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Ingeniería e Investigación

Print version ISSN 0120-5609

Ing. Investig. vol.35 no.2 Bogotá May/Aug. 2015 


Kinematics modeling and simulation of an autonomous omni-directional mobile robot

Modelado y simulación de un robot móvil autónomo omni-direccional

D. Garcia-Sillas1, E. Gorrostieta-Hurtado2, J. E. Vargas3, J. Rodríguez-Reséndiz4, and S. Tovar5

1 Daniel García Sillas. Electronical Engineer, Instituto Tecnológico de Querétaro, México. Master in Distributed Software Engineering, Universidad Autónoma de Querétaro, México. Affiliation: Member of IEEE, México. E-mail:
2 Efrén Gorrostieta Hurtado. Dr. Eng. Mechatronics, Centro de Ingeniería y Desarrollo Industrial, México. Affiliation: Senior Member IEEE, México. E-mail:
3 J. Emilio Vargas Soto. Dr. in Physics Science, Universidad Complutense de Madrid, Spain. Post Doctorade by The Electrocommunication University of Tokyo, Japan. Affiliation: Senior Member IEEE, México. E-mail:
4 Juvenal Rodríguez Reséndiz. Dr. in Engineering, Universidad Autónoma de Querétaro, México. Affiliation: Senior Member IEEE, México. E-mail:
5 Saúl Tovar Arriaga. Dr. in Biomedical Sciences, Friedrich Alexander University Erlangen, Germany. Affiliation: Senior Member IEEE, México. E-mail:

How to cite: Garcia-Sillas, D., Gorrostieta-Hurtado, E., Vargas, J. E., Rodríguez-Reséndiz, J., & Tovar, S. (2015). Kinematics modeling and simulation of an autonomous omni-directional mobile robot. Ingeniería e Investigation, 35(2), 74-79. DOI:


Although robotics has progressed to the extent that it has become relatively accessible with low-cost projects, there is still a need to create models that accurately represent the physical behavior of a robot. Creating a completely virtual platform allows us to test behavior algorithms such as those implemented using artificial intelligence, and additionally, it enables us to find potential problems in the physical design of the robot. The present work describes a methodology for the construction of a kinematic model and a simulation of the autonomous robot, specifically of an omni-directional wheeled robot. This paper presents the kinematic model development and its implementation using several tools. The result is a model that follows the kinematics of a triangular omni-directional mobile wheeled robot, which is then tested by using a 3D model imported from 3D Studio® and Matlab® for the simulation. The environment used for the experiment is very close to the real environment and reflects the kinematic characteristics of the robot.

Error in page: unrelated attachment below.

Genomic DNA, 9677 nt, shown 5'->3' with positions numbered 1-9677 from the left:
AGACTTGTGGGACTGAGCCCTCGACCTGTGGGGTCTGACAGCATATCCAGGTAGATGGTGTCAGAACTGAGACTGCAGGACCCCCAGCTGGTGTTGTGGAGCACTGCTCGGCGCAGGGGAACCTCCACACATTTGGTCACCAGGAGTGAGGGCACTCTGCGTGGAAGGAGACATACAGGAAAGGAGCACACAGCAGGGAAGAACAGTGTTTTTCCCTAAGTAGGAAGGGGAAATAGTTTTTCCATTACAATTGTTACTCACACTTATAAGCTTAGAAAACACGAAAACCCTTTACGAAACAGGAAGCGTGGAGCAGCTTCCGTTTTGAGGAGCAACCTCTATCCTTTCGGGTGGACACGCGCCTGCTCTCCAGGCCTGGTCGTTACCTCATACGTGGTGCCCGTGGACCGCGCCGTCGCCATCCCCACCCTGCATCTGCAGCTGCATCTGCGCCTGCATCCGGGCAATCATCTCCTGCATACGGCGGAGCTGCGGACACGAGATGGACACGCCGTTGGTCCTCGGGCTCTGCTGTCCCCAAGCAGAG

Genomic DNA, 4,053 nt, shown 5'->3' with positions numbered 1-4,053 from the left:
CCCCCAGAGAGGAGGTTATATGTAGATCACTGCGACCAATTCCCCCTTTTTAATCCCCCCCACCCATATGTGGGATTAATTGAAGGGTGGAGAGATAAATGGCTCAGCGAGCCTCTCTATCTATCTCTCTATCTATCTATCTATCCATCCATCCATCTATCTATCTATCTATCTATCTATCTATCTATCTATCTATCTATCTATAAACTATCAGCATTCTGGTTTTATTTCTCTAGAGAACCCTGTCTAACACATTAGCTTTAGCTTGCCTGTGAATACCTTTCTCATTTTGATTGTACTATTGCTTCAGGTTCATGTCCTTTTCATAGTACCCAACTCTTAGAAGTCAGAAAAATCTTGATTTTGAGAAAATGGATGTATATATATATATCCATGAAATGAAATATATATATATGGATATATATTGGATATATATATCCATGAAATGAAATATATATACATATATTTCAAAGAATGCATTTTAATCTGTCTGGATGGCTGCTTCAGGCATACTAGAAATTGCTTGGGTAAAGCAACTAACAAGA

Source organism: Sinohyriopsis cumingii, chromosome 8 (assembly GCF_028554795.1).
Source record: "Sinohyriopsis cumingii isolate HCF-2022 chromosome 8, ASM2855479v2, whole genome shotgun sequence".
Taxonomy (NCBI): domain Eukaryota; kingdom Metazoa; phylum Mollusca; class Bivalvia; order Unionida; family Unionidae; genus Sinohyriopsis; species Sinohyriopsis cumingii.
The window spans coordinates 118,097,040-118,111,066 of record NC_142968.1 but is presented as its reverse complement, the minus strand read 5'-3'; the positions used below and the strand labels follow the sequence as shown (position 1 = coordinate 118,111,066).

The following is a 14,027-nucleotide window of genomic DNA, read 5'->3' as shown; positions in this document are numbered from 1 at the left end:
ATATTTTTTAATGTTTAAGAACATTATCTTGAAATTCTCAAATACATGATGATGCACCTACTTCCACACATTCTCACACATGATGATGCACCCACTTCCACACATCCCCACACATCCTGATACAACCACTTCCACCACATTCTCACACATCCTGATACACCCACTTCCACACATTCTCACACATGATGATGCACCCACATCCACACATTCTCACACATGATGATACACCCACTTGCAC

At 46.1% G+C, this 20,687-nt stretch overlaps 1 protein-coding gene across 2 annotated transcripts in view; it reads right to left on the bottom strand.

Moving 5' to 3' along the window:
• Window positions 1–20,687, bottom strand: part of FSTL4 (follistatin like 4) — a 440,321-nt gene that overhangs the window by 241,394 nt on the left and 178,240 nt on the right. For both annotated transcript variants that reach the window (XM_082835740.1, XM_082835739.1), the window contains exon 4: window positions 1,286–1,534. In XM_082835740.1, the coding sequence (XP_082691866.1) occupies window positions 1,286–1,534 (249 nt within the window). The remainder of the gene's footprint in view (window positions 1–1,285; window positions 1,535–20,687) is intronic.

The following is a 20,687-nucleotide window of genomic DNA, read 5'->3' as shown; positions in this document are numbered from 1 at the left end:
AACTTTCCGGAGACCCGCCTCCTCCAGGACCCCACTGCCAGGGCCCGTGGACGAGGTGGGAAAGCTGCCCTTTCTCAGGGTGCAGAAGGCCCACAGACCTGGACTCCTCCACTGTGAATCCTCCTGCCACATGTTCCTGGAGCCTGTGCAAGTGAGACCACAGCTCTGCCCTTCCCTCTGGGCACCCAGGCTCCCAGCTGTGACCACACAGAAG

Keywords: Mobile robots, robotics, kinematics, modeling and simulation.


Aunque la robótica ha avanzado hasta el punto de ser relativamente accesible con proyectos de bajo costo, aún cabe la necesidad de crear modelos que representen fielmente el comportamiento físico de un robot creando una plataforma completamente virtual. Esto nos permite, por un lado, probar algoritmos de comportamiento o de inteligencia artificial y, por otro lado, encontrar probables problemas en el diseño físico. El presente trabajo propone el modelado cinemático y la simulación de un robot móvil autónomo, particularmente de un robot omni-direccional con ruedas. Se plantea la metodología para la construcción del modelo cinemático así como su implementación utilizando diversas herramientas. El resultado es un modelo que representa a un robot móvil omni-direccional triangular con ruedas, que fue probado utilizando un modelo tridimensional importado de 3D Studio®, y utilizando Matlab® para la simulación del modelo. También se implementa el mismo modelo utilizando una herramienta dedicada a la simulación de robots, que ofrece un ambiente muy completo de simulación. El ambiente de simulación ofrece un comportamiento muy cercano al real y refleja las características cinemáticas del robot.